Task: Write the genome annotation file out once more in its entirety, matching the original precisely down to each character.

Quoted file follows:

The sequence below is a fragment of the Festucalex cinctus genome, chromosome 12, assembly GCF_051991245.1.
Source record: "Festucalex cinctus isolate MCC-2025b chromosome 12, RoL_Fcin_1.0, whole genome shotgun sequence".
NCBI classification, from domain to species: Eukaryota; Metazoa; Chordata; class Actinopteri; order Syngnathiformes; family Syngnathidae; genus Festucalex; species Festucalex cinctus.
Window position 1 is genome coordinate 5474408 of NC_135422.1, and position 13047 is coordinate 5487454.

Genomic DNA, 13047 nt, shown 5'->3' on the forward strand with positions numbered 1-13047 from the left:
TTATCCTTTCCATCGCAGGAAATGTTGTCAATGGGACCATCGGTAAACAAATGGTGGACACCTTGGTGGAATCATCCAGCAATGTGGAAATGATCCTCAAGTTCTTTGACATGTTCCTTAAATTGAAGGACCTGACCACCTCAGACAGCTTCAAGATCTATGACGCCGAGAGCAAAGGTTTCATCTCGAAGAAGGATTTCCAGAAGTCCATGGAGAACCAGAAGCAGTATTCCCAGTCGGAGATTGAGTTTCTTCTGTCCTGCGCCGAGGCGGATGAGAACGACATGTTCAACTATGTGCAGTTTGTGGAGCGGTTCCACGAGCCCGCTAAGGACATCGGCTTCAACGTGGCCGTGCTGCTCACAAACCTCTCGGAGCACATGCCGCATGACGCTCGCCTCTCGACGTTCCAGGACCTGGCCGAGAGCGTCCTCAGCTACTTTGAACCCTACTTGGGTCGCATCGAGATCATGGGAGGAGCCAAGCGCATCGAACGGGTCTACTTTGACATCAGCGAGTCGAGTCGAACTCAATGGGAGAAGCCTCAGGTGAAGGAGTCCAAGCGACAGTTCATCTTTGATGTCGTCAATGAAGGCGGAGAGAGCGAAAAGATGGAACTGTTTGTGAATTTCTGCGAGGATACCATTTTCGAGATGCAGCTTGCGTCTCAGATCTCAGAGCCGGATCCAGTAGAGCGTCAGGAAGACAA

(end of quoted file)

The sequence below is a fragment of the Festucalex cinctus genome, chromosome 12, assembly GCF_051991245.1.
Source record: "Festucalex cinctus isolate MCC-2025b chromosome 12, RoL_Fcin_1.0, whole genome shotgun sequence".
NCBI classification, from domain to species: Eukaryota; Metazoa; Chordata; class Actinopteri; order Syngnathiformes; family Syngnathidae; genus Festucalex; species Festucalex cinctus.
Window position 1 is genome coordinate 5474408 of NC_135422.1, and position 13047 is coordinate 5487454.

Genomic DNA, 13047 nt, shown 5'->3' on the forward strand with positions numbered 1-13047 from the left:
TTATCCTTTCCATCGCAGGAAATGTTGTCAATGGGACCATCGGTAAACAAATGGTGGACACCTTGGTGGAATCATCCAGCAATGTGGAAATGATCCTCAAGTTCTTTGACATGTTCCTTAAATTGAAGGACCTGACCACCTCAGACAGCTTCAAGATCTATGACGCCGAGAGCAAAGGTTTCATCTCGAAGAAGGATTTCCAGAAGTCCATGGAGAACCAGAAGCAGTATTCCCAGTCGGAGATTGAGTTTCTTCTGTCCTGCGCCGAGGCGGATGAGAACGACATGTTCAACTATGTGCAGTTTGTGGAGCGGTTCCACGAGCCCGCTAAGGACATCGGCTTCAACGTGGCCGTGCTGCTCACAAACCTCTCGGAGCACATGCCGCATGACGCTCGCCTCTCGACGTTCCAGGACCTGGCCGAGAGCGTCCTCAGCTACTTTGAACCCTACTTGGGTCGCATCGAGATCATGGGAGGAGCCAAGCGCATCGAACGGGTCTACTTTGACATCAGCGAGTCGAGTCGAACTCAATGGGAGAAGCCTCAGGTGAAGGAGTCCAAGCGACAGTTCATCTTTGATGTCGTCAATGAAGGCGGAGAGAGCGAAAAGATGGAACTGTTTGTGAATTTCTGCGAGGATACCATTTTCGAGATGCAGCTTGCGTCTCAGATCTCAGAGCCGGATCCAGTAGAGCGTCAGGAAGACAA